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Eisenhower Doctrine: Definition

Instructor: Erin Carroll

Erin has taught English and History. She has a bachelor's degree in History, and a master's degree in International Relations

In this lesson, you will learn about the Eisenhower Doctrine. You'll find out why President Eisenhower issued this policy, what the policy actually said, and what issues his administration was trying to address with the policy. The lesson will also briefly discuss the effectiveness of the Eisenhower Doctrine.

Overview of the Eisenhower Doctrine

Have you ever wondered how the U.S. got involved in the Middle East, whether it's fighting wars in Iraq and Afghanistan or sending aid to Pakistan? America's involvement and relationships with Middle Eastern countries dates back to the Cold War and the development of the Eisenhower Doctrine.

By 1956, the U.S. was in the midst of the Cold War with the Soviet Union. President Eisenhower was trying to determine a way for the U.S. to demonstrate strength and turn back the threat of communism. While implementing the Truman Doctrine of 1947, the U.S. pledged huge amounts of economic and military aid to Europe, but had no specific policy for other regions, like Asia or the Middle East.

History of the Doctrine

The Suez Canal

In 1956, a major foreign policy issue emerged during the Suez Crisis of 1956. The Suez Canal in Egypt links the Mediterranean to the Indian Ocean and is of huge strategic and economic importance. Beginning in 1875, when the Egyptian government sold its shares of the controlling company to Great Britain to solve a debt crisis, a British company both operated and profited from the canal.

During the 1950's, Gamal Abdel Nasser, President of Egypt, took steps to strengthen Egypt, and make it an example of Arab nationalism in the region. In 1956, he announced his intent to nationalize the Suez Canal. This meant that the canal would be fully controlled by Egypt and not by a British company. Unhappy with this announcement, Britain and its allies, France and Israel, joined forces to invade Egypt.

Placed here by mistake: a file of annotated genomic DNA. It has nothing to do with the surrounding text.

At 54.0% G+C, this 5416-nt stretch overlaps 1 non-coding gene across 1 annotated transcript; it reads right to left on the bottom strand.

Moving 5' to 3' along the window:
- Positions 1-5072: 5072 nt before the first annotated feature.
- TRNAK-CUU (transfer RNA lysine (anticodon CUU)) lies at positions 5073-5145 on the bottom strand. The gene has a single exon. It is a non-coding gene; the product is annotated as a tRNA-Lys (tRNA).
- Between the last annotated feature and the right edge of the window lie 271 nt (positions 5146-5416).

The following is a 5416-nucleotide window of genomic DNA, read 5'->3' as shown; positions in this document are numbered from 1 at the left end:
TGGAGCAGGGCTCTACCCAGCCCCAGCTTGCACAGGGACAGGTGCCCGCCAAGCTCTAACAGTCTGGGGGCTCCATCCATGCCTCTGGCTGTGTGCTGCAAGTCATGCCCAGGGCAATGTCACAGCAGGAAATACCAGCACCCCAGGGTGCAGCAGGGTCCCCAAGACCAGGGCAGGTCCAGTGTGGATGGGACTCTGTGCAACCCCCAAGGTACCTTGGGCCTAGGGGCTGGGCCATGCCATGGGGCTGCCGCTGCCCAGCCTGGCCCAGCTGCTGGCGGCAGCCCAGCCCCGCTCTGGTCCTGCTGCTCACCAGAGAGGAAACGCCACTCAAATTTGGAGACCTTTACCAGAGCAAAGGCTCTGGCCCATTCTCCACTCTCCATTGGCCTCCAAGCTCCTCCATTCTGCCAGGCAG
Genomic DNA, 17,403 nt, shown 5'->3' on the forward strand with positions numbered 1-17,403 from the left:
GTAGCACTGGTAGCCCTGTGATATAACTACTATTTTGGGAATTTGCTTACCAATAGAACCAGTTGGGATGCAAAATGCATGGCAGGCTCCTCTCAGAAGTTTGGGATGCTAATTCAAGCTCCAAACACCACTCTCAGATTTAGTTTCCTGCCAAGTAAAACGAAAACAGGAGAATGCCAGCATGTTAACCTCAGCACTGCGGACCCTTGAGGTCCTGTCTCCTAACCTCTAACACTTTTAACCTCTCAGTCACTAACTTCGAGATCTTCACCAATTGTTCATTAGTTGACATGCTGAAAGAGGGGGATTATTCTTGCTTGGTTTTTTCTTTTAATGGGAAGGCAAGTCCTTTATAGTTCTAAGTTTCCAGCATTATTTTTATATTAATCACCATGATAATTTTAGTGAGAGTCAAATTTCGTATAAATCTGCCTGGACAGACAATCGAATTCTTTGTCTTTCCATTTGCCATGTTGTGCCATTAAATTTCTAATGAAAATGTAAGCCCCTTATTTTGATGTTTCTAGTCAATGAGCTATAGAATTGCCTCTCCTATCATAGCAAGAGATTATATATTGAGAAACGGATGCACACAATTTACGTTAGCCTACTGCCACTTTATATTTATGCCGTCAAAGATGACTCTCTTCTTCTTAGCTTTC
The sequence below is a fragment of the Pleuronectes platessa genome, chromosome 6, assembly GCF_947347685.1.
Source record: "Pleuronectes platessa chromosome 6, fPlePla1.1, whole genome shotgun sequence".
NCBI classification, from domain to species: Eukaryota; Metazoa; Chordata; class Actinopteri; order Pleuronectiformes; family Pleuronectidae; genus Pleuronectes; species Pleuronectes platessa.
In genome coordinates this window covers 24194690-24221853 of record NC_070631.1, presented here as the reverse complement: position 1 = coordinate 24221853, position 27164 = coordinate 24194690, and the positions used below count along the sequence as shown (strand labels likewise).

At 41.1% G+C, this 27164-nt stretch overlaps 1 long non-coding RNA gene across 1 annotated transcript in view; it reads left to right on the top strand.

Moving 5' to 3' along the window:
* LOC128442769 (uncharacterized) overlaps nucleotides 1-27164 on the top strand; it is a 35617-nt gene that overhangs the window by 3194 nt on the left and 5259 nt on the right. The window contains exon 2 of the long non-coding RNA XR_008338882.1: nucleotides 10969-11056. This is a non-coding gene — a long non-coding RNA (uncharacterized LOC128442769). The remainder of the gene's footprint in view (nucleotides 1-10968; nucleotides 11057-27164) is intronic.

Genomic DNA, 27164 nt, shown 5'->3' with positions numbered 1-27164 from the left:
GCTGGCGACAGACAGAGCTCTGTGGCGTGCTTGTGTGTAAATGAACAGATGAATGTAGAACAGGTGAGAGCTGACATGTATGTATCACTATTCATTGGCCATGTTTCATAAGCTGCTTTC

The U.S. was troubled by this invasion and issued an ultimatum: the three nations had to withdraw from Egypt or face serious consequences. The U.S. was also worried that the Soviet Union would use the crisis as a reason to intervene and take control of Egypt or other nearby Arab states. In the face of U.S. threats, the three countries withdrew. France and Britain were embarrassed and lost respect in a region where the two nations had held control and influence for decades.

The failed invasion of Egypt left a power vacuum in the Middle East. Eisenhower's administration worried who would fill that vacuum. Would countries follow the nationalist path of Egypt, or would they turn to the U.S.S.R. for support?

Purpose of the Doctrine

In response to the Suez Crisis, President Eisenhower introduced his doctrine in January 1957. The Eisenhower Doctrine hoped to protect the Middle East from the influence of the U.S.S.R., while also containing the rise of Arab nationalism. It stated that any country threatened with undue pressure from the U.S.S.R. could receive aid from the U.S. The purpose of the aid was 'To secure and protect the territorial integrity and political independence of such nations requesting such aid against overt armed aggression from any nation controlled by international communism'.

The U.S. wanted to assure its Arab allies like Iraq that they could still depend on the West. Rather than joining the U.S.S.R., or turning to Nasser and Arab nationalism as a solution, Middle Eastern nations were encouraged to remain in the U.S. sphere of influence.

Communist Threat

The Eisenhower Doctrine attempted to address the overarching threat of a worldwide communist takeover. The U.S. was worried that the U.S.S.R. would fill the place of France and Britain in the region and influence weaker Middle Eastern nations. Speaking to the Senate Foreign Relations Committee about the rationale behind the Doctrine, Secretary of State, John Foster Dulles, warned that if the U.S.S.R. gained control of the Middle East, especially the region's oil, it could easily move eastward and threaten countries in Asia.

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